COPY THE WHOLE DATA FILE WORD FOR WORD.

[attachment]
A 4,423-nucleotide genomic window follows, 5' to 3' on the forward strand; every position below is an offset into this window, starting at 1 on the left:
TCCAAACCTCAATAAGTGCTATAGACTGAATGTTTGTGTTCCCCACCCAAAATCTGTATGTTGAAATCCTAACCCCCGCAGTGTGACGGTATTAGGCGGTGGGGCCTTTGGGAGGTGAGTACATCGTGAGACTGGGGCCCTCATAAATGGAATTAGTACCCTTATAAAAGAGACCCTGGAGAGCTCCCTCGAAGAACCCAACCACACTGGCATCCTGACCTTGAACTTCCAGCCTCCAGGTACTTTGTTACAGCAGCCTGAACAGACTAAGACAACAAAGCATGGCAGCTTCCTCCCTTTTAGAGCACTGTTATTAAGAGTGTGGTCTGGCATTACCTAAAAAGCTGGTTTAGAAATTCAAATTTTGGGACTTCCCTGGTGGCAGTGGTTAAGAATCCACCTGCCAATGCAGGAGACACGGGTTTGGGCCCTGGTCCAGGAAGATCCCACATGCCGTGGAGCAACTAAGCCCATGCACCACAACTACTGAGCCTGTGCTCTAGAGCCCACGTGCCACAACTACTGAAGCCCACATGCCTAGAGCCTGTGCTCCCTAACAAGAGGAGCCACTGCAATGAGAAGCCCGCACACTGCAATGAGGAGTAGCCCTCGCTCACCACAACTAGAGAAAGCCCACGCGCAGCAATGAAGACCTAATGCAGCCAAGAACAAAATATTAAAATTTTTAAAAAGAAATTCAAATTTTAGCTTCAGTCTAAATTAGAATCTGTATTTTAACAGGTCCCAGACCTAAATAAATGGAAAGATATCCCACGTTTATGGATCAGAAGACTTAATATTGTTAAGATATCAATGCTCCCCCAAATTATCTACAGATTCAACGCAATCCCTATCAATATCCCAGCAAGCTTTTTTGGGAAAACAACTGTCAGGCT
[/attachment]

A 4,423-nucleotide genomic window follows, 5' to 3' on the forward strand; every position below is an offset into this window, starting at 1 on the left:
TCCAAACCTCAATAAGTGCTATAGACTGAATGTTTGTGTTCCCCACCCAAAATCTGTATGTTGAAATCCTAACCCCCGCAGTGTGACGGTATTAGGCGGTGGGGCCTTTGGGAGGTGAGTACATCGTGAGACTGGGGCCCTCATAAATGGAATTAGTACCCTTATAAAAGAGACCCTGGAGAGCTCCCTCGAAGAACCCAACCACACTGGCATCCTGACCTTGAACTTCCAGCCTCCAGGTACTTTGTTACAGCAGCCTGAACAGACTAAGACAACAAAGCATGGCAGCTTCCTCCCTTTTAGAGCACTGTTATTAAGAGTGTGGTCTGGCATTACCTAAAAAGCTGGTTTAGAAATTCAAATTTTGGGACTTCCCTGGTGGCAGTGGTTAAGAATCCACCTGCCAATGCAGGAGACACGGGTTTGGGCCCTGGTCCAGGAAGATCCCACATGCCGTGGAGCAACTAAGCCCATGCACCACAACTACTGAGCCTGTGCTCTAGAGCCCACGTGCCACAACTACTGAAGCCCACATGCCTAGAGCCTGTGCTCCCTAACAAGAGGAGCCACTGCAATGAGAAGCCCGCACACTGCAATGAGGAGTAGCCCTCGCTCACCACAACTAGAGAAAGCCCACGCGCAGCAATGAAGACCTAATGCAGCCAAGAACAAAATATTAAAATTTTTAAAAAGAAATTCAAATTTTAGCTTCAGTCTAAATTAGAATCTGTATTTTAACAGGTCCCAGACCTAAATAAATGGAAAGATATCCCACGTTTATGGATCAGAAGACTTAATATTGTTAAGATATCAATGCTCCCCCAAATTATCTACAGATTCAACGCAATCCCTATCAATATCCCAGCAAGCTTTTTTGGGAAAACAACTGTCAGGCT